• Declaring war on poverty ‘largely over,’ White House urges work requirements for aid, By Jim Tankersley and Margot Sanger-Katz, July 12, 2018, New York Times: “President Trump’s Council of Economic Advisers declared on Thursday that America’s long-running war on poverty ‘is largely over and a success,’ as it made the case for imposing new work requirements on Americans who benefit from federal safety net programs. The report contends that millions of Americans have become overly reliant on government help — and less self-sufficient — and provided data intended to support the administration’s goal of tying public benefit programs more closely to work…”

Youth Unemployment – Milwaukee

Aldermen unveil new app to help combat unemployment in Milwaukee, By Ahmed Elbenni, July 12, 2018, Milwaukee Journal Sentinel: “For young people searching for employment, the job hunt just got a little easier. DirectConnectMKE, a workforce development social media platform that went online Thursday morning, aims to facilitate the job search by connecting potential employees with employers and with each other…”

SNAP and Farmers Markets

Some food stamp recipients may soon lose access to farmers market benefits, By Jane Black and Leah Douglas, July 9, 2018, Washington Post: “On Saturday morning, Ludy Arnold arrived at the H Street farmers market in Northeast Washington just minutes after it opened. Arnold is 70 and lives in nearby public housing for seniors. She comes every week, and has for the past four years, to buy fruit, greens and summer tomatoes with benefits from the Supplemental Nutrition Assistance Program, formerly known as food stamps. That allowance is boosted by matching dollars, provided by a nonprofit group, so that Arnold has $20 to spend each week. ‘I only have my Social Security,’ she said. ‘So this is how I get my food. I depend on it.’ But technical difficulties may put an end to Arnold’s weekly shopping here…”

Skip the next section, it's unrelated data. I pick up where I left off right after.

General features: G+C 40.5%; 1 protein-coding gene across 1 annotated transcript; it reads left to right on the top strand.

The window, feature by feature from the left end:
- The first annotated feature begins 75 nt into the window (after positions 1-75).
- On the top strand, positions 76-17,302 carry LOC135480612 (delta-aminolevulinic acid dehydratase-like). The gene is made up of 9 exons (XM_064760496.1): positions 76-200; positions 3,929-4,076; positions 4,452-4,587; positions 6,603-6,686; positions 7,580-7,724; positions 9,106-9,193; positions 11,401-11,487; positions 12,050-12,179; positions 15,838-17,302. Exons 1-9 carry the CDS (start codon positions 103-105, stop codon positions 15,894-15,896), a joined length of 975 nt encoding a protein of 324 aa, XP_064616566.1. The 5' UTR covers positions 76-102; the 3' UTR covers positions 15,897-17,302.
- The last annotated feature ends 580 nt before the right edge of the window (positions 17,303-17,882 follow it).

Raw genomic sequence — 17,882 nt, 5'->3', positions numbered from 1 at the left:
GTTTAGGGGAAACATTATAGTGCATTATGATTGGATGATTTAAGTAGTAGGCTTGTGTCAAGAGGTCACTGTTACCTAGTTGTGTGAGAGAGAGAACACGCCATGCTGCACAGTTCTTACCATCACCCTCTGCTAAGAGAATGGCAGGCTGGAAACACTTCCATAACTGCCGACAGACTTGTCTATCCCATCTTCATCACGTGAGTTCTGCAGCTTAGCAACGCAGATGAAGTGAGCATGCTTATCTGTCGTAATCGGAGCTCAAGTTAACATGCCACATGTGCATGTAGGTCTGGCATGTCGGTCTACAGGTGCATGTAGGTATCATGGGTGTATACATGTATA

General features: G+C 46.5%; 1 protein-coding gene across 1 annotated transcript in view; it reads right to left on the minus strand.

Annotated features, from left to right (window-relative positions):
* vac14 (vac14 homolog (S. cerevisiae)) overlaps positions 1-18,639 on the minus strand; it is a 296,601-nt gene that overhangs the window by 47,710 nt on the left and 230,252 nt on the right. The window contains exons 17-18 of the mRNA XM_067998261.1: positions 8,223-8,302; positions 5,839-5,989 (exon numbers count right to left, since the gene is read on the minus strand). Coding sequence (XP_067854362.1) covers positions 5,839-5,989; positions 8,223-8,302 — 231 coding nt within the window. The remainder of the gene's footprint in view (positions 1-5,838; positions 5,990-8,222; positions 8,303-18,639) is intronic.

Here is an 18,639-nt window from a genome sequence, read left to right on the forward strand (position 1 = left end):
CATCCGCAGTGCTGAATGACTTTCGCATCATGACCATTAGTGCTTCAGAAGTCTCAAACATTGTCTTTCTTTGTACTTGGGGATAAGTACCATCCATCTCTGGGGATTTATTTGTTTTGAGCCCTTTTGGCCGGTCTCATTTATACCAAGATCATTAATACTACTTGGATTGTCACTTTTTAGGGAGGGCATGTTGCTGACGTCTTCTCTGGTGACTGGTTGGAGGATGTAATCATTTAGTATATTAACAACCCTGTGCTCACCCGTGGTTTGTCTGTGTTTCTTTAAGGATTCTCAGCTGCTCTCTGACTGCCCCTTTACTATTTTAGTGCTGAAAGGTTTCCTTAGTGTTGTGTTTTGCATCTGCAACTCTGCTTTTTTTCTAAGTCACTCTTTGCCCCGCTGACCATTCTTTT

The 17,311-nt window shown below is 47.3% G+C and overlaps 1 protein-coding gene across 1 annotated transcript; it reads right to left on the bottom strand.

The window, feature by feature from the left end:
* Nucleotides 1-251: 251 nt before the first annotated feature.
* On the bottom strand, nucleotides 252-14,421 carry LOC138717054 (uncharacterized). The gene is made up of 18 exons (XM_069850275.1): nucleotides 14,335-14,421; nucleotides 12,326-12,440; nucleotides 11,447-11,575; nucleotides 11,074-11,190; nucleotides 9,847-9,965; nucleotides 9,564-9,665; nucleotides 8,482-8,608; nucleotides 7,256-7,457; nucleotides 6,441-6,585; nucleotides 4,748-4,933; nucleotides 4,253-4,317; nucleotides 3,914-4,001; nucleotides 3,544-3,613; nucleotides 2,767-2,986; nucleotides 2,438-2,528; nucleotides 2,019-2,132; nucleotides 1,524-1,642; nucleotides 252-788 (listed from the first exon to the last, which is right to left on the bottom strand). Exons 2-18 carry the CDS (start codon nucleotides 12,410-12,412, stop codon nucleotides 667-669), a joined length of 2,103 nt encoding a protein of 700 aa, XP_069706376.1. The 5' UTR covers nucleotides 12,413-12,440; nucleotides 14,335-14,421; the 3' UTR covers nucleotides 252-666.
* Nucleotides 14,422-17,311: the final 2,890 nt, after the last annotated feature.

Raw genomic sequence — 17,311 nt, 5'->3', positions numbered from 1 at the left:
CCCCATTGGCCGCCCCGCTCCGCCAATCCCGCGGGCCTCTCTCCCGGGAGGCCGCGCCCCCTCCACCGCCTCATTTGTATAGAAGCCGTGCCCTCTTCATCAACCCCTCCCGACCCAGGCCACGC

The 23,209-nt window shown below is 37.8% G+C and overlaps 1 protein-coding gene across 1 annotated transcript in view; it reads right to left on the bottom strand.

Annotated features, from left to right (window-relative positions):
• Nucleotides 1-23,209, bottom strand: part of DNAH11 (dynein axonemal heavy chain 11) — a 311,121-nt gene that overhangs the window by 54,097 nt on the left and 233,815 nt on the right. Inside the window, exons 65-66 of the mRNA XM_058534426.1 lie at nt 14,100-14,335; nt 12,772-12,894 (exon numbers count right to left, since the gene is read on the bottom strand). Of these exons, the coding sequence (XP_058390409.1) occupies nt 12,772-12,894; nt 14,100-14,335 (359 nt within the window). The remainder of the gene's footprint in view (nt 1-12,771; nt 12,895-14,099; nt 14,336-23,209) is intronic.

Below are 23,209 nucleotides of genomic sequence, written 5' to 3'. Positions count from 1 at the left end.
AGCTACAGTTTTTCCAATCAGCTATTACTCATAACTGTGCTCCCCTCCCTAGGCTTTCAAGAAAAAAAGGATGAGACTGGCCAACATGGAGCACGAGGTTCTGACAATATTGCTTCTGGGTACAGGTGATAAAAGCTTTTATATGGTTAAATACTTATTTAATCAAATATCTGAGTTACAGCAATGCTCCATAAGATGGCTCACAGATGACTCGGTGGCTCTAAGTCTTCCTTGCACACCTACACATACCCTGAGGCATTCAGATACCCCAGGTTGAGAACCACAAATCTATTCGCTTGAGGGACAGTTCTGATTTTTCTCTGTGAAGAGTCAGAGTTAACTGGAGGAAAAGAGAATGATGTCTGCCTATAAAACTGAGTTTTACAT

Poverty in Philadelphia, PA